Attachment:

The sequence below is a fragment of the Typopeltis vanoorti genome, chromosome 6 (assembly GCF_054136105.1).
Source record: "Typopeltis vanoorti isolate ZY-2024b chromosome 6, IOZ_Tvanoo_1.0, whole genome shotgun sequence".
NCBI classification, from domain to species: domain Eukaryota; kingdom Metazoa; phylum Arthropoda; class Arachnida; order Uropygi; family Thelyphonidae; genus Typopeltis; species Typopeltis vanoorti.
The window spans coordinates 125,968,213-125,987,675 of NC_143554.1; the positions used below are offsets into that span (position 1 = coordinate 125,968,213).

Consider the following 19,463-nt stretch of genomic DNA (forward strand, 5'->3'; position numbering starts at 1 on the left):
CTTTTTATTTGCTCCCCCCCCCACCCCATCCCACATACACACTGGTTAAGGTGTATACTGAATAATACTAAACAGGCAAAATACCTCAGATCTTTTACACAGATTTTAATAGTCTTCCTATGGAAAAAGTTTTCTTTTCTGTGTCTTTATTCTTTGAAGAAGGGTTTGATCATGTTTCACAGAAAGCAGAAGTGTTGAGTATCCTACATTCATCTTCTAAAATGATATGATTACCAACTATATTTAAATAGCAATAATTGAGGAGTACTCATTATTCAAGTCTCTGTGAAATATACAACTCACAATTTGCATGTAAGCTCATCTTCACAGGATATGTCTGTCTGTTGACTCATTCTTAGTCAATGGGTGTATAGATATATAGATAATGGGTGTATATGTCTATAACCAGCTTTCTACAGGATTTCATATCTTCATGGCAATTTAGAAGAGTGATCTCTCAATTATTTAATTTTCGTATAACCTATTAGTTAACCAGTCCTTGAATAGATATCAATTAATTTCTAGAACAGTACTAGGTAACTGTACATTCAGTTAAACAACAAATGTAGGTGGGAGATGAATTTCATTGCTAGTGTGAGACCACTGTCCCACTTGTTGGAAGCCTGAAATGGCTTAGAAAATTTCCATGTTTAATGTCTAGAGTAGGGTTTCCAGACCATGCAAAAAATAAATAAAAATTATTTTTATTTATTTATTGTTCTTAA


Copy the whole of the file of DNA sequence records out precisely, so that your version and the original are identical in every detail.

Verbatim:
The sequence below is a fragment of the Typopeltis vanoorti genome, chromosome 6 (assembly GCF_054136105.1).
Source record: "Typopeltis vanoorti isolate ZY-2024b chromosome 6, IOZ_Tvanoo_1.0, whole genome shotgun sequence".
NCBI classification, from domain to species: domain Eukaryota; kingdom Metazoa; phylum Arthropoda; class Arachnida; order Uropygi; family Thelyphonidae; genus Typopeltis; species Typopeltis vanoorti.
The window spans coordinates 125,968,213-125,987,675 of NC_143554.1; the positions used below are offsets into that span (position 1 = coordinate 125,968,213).

Consider the following 19,463-nt stretch of genomic DNA (forward strand, 5'->3'; position numbering starts at 1 on the left):
CTTTTTATTTGCTCCCCCCCCCACCCCATCCCACATACACACTGGTTAAGGTGTATACTGAATAATACTAAACAGGCAAAATACCTCAGATCTTTTACACAGATTTTAATAGTCTTCCTATGGAAAAAGTTTTCTTTTCTGTGTCTTTATTCTTTGAAGAAGGGTTTGATCATGTTTCACAGAAAGCAGAAGTGTTGAGTATCCTACATTCATCTTCTAAAATGATATGATTACCAACTATATTTAAATAGCAATAATTGAGGAGTACTCATTATTCAAGTCTCTGTGAAATATACAACTCACAATTTGCATGTAAGCTCATCTTCACAGGATATGTCTGTCTGTTGACTCATTCTTAGTCAATGGGTGTATAGATATATAGATAATGGGTGTATATGTCTATAACCAGCTTTCTACAGGATTTCATATCTTCATGGCAATTTAGAAGAGTGATCTCTCAATTATTTAATTTTCGTATAACCTATTAGTTAACCAGTCCTTGAATAGATATCAATTAATTTCTAGAACAGTACTAGGTAACTGTACATTCAGTTAAACAACAAATGTAGGTGGGAGATGAATTTCATTGCTAGTGTGAGACCACTGTCCCACTTGTTGGAAGCCTGAAATGGCTTAGAAAATTTCCATGTTTAATGTCTAGAGTAGGGTTTCCAGACCATGCAAAAAATAAATAAAAATTATTTTTATTTATTTATTGTTCTTAA